The T3S mechanism is a common virulence determinant in Gram negative pathogens where contributions to pathogenesis are manifested primarily via the action of specific anti-host factors secreted by respective bacteria (Hueck, 1998). Generation of type III null mutants in these pathogens has demonstrated that the T3S mechanism is essential for full virulence but has not provided a complete understanding of how these complex machines function. The availability of synthetic small molecule libraries has resulted in new tools to dissect the molecular mechanisms of T3SS activity. Kauppi et al. have identified a small molecule inhibitor of the Yersinia T3SS (Kauppi et al., 2003). ′N′-(3,5-dibromo-2-hydroxybenzylidene)-4-nitrobenzohydrazide, now designated as compound 1 (C1), was shown to inhibit secretion of Yop effector proteins (Nordfelth et al., 2005). This inhibition was not due to effects on protein expression. Instead C1 was shown to efficiently interfere with T3S activity in a dose-dependent and reversible manner.

Although chlamydiae are clearly using the T3SS to secrete host-interactive proteins, the importance of this secretion mechanism in chlamydial pathogenesis has remained untested due to the lack of a tractable genetic system for Chlamydia spp. We hypothesize that C1 could be used to circumvent this confounding aspect of Chlamydia biology. We report herein that C1 efficiently interferes with progression of the C. trachomatis developmental cycle at multiple steps. This effect is reversible and could be manifested through an effect on T3S. Taken together our data suggest an essential nature of T3S in C. trachomatis and raise the intriguing possibility that T3S activity and chlamydial development are intimately linked processes.


C1 treatment inhibits C. trachomatis development

The C. trachomatis developmental cycle is manifested by the differentiation of EBs into RBs, expansion of RB numbers and completed subsequent conversion of a subset of RBs back into EBs. Calculation of infectious forming units (IFUs) represents a quantitative and reproducible means to evaluate progression through this cycle. We therefore chose to initially test for a C1-dependent effect on chlamydial development by measuring the capacity of Chlamydia to generate progeny EBs (Fig. 1). HeLa monolayers were initially infected in the absence of C1 to ensure equal invasion efficiency. Following removal of the inoculum, cultures were supplemented with medium containing either DMSO (Mock) or C1 and maintained 24 hr prior to disruption of infected cells for IFU assay on fresh HeLa monolayers. We observed a dose-dependent decrease in recoverable IFUs after treatment with C1. Inhibition ranged from a ca. 86% reduction in IFUs in the presence of 5.0 μM C1 to no detectible IFUs at the 50 μM C1 dose. This decrease was unlikely due to host cell cytotoxicity since potential toxicity assayed via measurements of released LDH revealed no difference when compared to controls (data not shown). As an additional control, Vero cells infected with the obligate intracellular bacterium C. burnetii were similarly treated with C1. Even in the presence of 50 μM C1, no significant decrease (3.3 x 104 +/− 1414.2 compared to 6.75 × 104 +/− 10606.6 for mock-treated control) in C. burnetii focus forming units (FFUs) was detected. Identical IFU patterns were detected when C. trachomatis was cultivated in Vero instead of HeLa cells and treated with C1 (data not shown). Hence the observed decrease in Chlamydia IFUs is most likely due to a direct effect on the bacteria.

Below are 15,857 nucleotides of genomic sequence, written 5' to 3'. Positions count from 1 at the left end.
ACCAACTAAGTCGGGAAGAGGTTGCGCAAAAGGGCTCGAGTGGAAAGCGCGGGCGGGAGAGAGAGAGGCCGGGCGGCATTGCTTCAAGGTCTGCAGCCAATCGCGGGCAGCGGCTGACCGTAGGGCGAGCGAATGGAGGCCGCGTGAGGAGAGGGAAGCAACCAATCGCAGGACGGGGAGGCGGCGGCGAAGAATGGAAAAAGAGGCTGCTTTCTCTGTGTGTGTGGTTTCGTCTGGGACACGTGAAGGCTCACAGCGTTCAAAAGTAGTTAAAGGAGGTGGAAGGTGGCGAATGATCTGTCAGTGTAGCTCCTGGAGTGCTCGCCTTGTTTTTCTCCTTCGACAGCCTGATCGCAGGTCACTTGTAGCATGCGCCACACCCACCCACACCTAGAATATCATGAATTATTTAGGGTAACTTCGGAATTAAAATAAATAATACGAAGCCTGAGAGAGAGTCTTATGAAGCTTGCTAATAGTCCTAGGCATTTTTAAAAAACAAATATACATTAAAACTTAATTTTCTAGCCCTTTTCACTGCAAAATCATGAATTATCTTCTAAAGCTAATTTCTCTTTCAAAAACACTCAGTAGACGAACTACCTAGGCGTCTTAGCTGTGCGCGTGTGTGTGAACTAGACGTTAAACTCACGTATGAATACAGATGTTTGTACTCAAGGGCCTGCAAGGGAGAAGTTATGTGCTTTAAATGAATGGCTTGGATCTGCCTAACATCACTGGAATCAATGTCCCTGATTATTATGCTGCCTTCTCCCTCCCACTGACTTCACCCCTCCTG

Fig. 1
Dose-dependent inhibition of C. trachomatis but not C. burnetii development by C1. HeLa (C. trachomatis) or Vero (C. burnetii) cells were infected at an MOI of 0.5-1 with ca. 106 C. trachomatis L2 or 104 C. burnetii, respectively. Immediately after infection, ...

Parallel cultures were processed and examined by indirect immunofluorescence to ascertain where the developmental cycle might be blocked (Fig. 2). Representative epi-fluorescence microscopy fields of view are shown in which chlamydiae were detected with antibodies specific for whole Chlamydia, and host cell nuclei were visualized via staining with DAPI. A dose-dependent decrease in inclusion size was detected that corresponded well with IFU data. In all cases, chlamydiae were localized to the perinuclear region of infected cells. Synchronization of cultures by infecting at 4°C prior to addition of C1 did not alter these results (data not shown). A noticeable alteration in inclusion content was not appreciable until C1 was present at 10 μM where inclusions were smaller in size compared to mock-treated controls. This effect was even more dramatic at 25 μM and 50 μM. More striking was the decrease in abundance of detectable Chlamydia observed in these treatments, indicating a lack of replication. These data therefore indicate that C1-treatment can effectively interfere with Chlamydia development and that this effect can be manifested at an early stage. Since 50 μM C1 seemed to be most effective at blocking development, we chose this concentration for subsequent experiments.

Fig. 2